A royal commission could be launched into the corporate watchdog and the Commonwealth Bank after a cross-party Senate committee found both had failed thousands of mum-and-dad investors.
The committee, headed by WA Labor senator Mark Bishop, found the Australian Securities and Investments Commission could not be trusted to properly deal with problems discovered in the bank's Commonwealth Financial Planning Ltd arm.
In stinging criticism, the committee accused the bank of "deliberately playing down the seriousness and extent of problems" with its financial advice company in a bid to avoid scrutiny by ASIC.
The inquiry started as an investigation of the performance of ASIC but broadened to take in claims the bank had failed customers who were hurt by a group of advisers within CFPL.
The bank has paid out $51 million in compensation to 1127 customers.
Senator Bishop said the bank's credibility had been compromised by the actions with CFPL and then its efforts to clean up the mess.
ASIC had also been compromised to the point its actions in dealing with the bank needed fuller investigation.
"Given the seriousness of the matter, the egregious nature of the conduct, the potential number of clients affected and the lack of transparency around the compensation process, a royal commission should be established," Senator Bishop said. "Firms need to know they cannot turn a blind eye to unscrupulous employees who do whatever it takes to profit at the expense of vulnerable clients."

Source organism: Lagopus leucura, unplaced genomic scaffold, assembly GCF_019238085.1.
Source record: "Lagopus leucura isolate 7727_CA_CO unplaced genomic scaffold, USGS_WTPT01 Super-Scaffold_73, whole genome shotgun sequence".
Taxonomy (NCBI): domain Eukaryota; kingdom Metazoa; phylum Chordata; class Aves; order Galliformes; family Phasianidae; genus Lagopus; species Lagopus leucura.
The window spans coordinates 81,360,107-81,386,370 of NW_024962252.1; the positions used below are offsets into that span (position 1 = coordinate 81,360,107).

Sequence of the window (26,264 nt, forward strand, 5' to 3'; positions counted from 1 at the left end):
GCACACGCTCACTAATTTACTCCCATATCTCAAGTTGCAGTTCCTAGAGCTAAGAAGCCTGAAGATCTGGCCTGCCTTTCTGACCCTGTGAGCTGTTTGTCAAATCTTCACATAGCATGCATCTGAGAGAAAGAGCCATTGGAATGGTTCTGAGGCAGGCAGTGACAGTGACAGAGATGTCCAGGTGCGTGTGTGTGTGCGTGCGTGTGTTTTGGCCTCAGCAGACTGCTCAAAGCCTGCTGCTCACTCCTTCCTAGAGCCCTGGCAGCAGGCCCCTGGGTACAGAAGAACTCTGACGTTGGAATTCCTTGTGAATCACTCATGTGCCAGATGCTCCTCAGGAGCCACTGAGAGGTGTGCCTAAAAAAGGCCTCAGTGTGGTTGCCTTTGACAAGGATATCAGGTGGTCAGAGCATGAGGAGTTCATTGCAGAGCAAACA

He was backed by Nationals senator John Williams who said he had deep concerns about Macquarie Private Wealth.
Apart from royal commission calls, the committee made another 60 recommendations.
They include big increases in penalties that could be meted out by ASIC to financial advisers that breach the law. It backed an overhaul of directors' breach of duties penalties under the Corporation Acts.
An "office of the whistleblower" would be created within ASIC and the watchdog would set up a pool of independent experts to get advice from when it faced issues within particular companies.
The Commonwealth Bank said it rejected Senator Bishop's claims while reiterating its apology for the events at CFPL. It said the investment arm was now a "significantly transformed business".